The Aran Islands are to the west across the entrance and there are numerous small islands within the bay.

Galway Port FAQs

Galway was founded in the 13th century by the de Burgo family, and became an important seaport with sailing ships bearing wine imports and exports of fish, hides and wool.

Not as old as previously thought. Galway bay was once a series of lagoons, known as Loch Lurgan, plied by people in log canoes. Ancient tree stumps exposed by storms in 2010 have been dated back about 7,500 years.

It is about 660,000 tonnes as it is a tidal port.

Capt Brian Sheridan, who succeeded his late father, Capt Frank Sheridan

The dock gates open approximately two hours before high water and close at high water subject to ship movements on each tide.

The typical ship sizes are in the region of 4,000 to 6,000 tonnes

Turbines for about 14 wind projects have been imported in recent years, but the tonnage of these cargoes is light. A European industry report calculates that each turbine generates €10 million in locally generated revenue during construction and logistics/transport.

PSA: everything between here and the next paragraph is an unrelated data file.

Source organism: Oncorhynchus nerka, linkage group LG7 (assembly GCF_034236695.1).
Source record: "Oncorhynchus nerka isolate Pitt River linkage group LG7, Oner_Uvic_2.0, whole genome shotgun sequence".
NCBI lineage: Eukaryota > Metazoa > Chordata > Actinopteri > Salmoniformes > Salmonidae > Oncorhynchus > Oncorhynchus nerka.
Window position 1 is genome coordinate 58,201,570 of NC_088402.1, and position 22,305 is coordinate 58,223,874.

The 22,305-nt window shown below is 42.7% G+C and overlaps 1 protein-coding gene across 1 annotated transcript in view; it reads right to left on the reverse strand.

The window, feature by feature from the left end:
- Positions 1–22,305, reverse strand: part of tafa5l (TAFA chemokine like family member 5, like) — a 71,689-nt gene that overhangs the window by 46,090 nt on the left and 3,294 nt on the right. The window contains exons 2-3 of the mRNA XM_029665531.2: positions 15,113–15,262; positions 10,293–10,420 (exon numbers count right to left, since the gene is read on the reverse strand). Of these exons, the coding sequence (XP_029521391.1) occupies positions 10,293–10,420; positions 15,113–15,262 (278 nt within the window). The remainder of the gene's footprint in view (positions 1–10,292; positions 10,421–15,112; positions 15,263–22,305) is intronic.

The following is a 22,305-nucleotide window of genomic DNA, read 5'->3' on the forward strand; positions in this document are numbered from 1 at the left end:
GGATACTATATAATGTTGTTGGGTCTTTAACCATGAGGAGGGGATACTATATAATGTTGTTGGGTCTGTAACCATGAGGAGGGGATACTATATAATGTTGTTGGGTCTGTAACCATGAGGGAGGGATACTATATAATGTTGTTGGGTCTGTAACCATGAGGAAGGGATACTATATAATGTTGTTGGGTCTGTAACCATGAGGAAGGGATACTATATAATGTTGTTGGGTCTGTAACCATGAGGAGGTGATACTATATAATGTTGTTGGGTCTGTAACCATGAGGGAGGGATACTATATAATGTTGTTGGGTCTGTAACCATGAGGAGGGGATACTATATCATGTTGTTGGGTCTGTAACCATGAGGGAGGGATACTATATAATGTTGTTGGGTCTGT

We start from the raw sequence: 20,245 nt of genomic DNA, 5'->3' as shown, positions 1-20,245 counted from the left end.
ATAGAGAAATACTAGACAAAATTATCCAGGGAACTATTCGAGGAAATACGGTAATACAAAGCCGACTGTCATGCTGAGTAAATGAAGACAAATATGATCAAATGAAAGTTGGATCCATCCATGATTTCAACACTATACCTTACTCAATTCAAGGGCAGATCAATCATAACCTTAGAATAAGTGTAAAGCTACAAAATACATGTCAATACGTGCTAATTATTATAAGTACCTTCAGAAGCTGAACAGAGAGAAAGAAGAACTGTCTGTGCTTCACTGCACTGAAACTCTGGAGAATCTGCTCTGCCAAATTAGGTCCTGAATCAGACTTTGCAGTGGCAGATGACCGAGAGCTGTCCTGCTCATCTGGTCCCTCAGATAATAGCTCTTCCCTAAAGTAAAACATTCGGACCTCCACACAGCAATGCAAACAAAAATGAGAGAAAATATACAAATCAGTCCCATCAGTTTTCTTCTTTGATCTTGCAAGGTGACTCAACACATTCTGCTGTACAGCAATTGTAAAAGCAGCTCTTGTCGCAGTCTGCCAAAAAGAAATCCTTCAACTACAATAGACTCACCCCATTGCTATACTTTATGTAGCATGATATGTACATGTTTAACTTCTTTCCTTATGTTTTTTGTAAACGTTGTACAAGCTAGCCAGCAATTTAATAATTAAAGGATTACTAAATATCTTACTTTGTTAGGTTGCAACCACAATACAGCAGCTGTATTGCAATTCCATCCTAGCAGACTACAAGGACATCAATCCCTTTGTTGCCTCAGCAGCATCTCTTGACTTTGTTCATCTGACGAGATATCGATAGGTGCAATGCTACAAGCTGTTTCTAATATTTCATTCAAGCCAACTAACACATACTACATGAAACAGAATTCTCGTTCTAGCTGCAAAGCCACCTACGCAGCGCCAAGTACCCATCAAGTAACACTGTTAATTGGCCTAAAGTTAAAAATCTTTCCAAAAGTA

Yes, Iceland has selected Galway as European landing location for international telecommunications cables. Farice, a company wholly owned by the Icelandic Government, currently owns and operates two submarine cables linking Iceland to Northern Europe.

It is "very much a live project", Harbourmaster Capt Sheridan says, and the Port of Galway board is "awaiting the outcome of a Bord Pleanála determination", he says.

90% of the scrap steel is exported to Spain with the balance being shipped to Portugal. Since the pandemic, scrap steel is shipped to the Liverpool where it is either transhipped to larger ships bound for China.

It might look like silage, but in fact, its bales domestic and municipal waste, exported to Denmark where the waste is incinerated, and the heat is used in district heating of homes and schools. It is called RDF or Refuse Derived Fuel and has been exported out of Galway since 2013.

The new ferry is arriving at Galway Bay onboard the cargo ship SVENJA. The vessel is currently on passage to Belem, Brazil before making her way across the Atlantic to Galway.

Two Volvo round world races have selected Galway for the prestigious yacht race route. Some 10,000 people welcomed the boats in during its first stopover in 2009, when a festival was marked by stunning weather. It was also selected for the race finish in 2012. The Volvo has changed its name and is now known as the "Ocean Race". Capt Sheridan says that once port expansion and the re-urbanisation of the docklands is complete, the port will welcome the "ocean race, Clipper race, Tall Ships race, Small Ships Regatta and maybe the America's Cup right into the city centre...".

The pandemic was the reason why Seafest did not go ahead in Cork in 2020. Galway will welcome Seafest back after it calls to Waterford and Limerick, thus having been to all the Port cities.

© Afloat 2020